Get literate: How to use rewards credit cards for overall financial health

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The average American currently has $38,000 in personal debt (excluding mortgages). And that figure is up $1,000 from last year. Many Americans are learning about healthy personal finance habits the hard way – by racking up debt and failing to properly budget to avoid overspending.

In a recent survey, Equifax found that, “90% of respondents think personal finance should be required to graduate high school, and 67% of respondents would willingly participate in a financial literacy education program if it were free and easily available.”

Until more financial literacy resources are readily available, the best way to improve your financial future comes down to:

  • Learning about how credit works
  • Managing and paying down debt
  • Building an emergency savings fund
  • Understanding why it’s important to improve your credit history

Why credit is so important

It’s nearly impossible today to navigate personal finances without using some form of credit. Credit comes in many forms:

  • Credit cards
  • Student loans
  • Mortgages
  • Car loans 
  • Personal loans

Landlords, insurers and utility companies may check your credit history to decide if a larger deposit is required or what your insurance premium should be.

All instances of your credit, including borrowing, payments and even credit inquiries requested by a lender are compiled into a credit report. 

A credit report shows your history of loan repayments, how many on-time or past-due payments you’ve made, your outstanding balances, list of opened and closed accounts, bankruptcies and more.

As you can see, the amount of debt you carry and how you repay it is being judged by creditors before they make decisions on what they’re willing to offer you. And one of the best and easiest ways to pay down debt quickly and affordably and improve your credit history is by using credit cards responsibly – and paying them on time.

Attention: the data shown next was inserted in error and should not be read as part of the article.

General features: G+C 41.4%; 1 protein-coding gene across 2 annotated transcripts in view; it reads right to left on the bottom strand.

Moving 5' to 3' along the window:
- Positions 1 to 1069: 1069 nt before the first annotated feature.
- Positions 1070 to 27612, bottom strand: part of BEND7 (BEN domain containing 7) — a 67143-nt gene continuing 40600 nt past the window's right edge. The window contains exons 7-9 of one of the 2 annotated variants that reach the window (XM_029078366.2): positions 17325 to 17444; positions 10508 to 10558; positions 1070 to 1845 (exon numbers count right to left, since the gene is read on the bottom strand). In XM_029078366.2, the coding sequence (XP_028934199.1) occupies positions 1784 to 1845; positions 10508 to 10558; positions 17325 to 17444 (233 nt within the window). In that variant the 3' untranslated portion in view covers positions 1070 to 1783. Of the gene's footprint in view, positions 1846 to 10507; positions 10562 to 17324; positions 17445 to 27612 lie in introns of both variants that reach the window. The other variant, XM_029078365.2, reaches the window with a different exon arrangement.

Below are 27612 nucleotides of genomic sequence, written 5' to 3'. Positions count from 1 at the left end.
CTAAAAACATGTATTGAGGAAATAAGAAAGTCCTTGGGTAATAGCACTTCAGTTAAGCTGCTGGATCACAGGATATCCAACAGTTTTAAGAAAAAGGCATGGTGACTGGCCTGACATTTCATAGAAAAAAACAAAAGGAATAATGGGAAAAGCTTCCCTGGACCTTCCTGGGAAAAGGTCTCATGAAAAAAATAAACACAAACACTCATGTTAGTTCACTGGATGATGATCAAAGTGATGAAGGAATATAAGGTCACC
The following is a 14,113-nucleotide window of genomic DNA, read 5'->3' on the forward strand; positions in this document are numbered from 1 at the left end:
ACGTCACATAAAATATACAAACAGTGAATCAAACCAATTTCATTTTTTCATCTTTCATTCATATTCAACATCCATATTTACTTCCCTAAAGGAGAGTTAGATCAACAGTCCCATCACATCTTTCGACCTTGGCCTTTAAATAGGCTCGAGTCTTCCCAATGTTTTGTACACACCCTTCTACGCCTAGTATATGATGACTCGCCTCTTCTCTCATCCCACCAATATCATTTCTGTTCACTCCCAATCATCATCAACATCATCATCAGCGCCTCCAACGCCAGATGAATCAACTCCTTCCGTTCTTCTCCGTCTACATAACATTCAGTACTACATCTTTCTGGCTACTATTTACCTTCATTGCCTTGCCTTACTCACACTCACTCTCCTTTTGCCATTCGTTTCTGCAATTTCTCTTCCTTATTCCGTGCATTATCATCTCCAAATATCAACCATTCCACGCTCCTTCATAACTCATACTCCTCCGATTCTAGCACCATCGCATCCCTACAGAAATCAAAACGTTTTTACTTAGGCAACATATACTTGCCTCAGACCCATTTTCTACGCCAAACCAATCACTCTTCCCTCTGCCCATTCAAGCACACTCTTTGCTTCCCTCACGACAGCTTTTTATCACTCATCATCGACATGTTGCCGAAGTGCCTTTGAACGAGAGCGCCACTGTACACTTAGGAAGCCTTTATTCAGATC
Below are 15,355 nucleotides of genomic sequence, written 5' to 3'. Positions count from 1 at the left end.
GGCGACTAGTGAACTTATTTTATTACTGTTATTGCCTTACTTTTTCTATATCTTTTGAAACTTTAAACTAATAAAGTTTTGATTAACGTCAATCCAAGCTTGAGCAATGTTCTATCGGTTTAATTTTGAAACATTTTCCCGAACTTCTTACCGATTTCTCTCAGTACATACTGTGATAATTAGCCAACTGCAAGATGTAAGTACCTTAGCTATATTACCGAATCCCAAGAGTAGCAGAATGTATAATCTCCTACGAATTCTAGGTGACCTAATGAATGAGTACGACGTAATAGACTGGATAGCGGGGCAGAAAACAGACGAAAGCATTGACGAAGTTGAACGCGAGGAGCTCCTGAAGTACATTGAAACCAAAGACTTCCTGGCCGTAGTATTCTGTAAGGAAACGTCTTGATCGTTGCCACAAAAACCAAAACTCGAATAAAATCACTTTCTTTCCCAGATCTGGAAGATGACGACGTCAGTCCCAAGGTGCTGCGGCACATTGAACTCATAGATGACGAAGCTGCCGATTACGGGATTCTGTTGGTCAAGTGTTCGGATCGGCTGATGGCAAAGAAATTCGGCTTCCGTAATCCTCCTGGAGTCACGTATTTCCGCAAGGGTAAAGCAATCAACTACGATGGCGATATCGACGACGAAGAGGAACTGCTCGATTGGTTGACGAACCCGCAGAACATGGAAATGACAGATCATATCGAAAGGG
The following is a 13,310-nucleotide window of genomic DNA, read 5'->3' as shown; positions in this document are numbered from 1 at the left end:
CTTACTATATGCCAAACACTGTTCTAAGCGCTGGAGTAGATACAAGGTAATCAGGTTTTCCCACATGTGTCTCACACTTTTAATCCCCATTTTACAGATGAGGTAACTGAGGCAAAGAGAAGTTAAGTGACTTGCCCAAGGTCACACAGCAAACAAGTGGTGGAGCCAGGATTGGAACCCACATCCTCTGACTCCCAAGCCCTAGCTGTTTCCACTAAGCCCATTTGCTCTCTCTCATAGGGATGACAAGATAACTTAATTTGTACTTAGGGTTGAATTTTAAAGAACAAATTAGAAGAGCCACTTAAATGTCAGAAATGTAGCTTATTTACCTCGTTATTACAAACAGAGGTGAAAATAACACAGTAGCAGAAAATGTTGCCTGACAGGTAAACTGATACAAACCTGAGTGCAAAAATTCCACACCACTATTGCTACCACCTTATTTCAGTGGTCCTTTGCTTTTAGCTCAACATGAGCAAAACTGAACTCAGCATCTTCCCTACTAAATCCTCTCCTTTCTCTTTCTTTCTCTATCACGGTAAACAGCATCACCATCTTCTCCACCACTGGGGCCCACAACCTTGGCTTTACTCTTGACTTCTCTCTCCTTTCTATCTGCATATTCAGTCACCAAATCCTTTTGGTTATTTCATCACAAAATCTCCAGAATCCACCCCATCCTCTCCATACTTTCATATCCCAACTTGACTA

Chane Steiner, CEO of Crediful recommends you set up a monthly autopay for the minimum due  on your card to make sure you don’t miss a payment. “You can always go back in later and pay a higher amount,” he says.

Why the proper use of credit cards can help your credit

Only 36% of consumers surveyed by JD Power fully understand the supplementary benefits of their credit cards. Sure, you may know how to earn rewards, but do you know how much your cards have to offer to help keep your finances fit as a fiddle?

Here are eight ways credit cards can work for you in improving your financial health:

1. Debt repayment

Many credit cards offer an attractive introductory offer to transfer your balances at 0% interest for a year or more. If you’re paying off a high-interest loan or card balance, you can transfer it to your new card and pay it down while saving yourself interest charges. There’s normally a 3% transfer fee, but it outweighs the 14% monthly interest rate or higher you may be currently paying.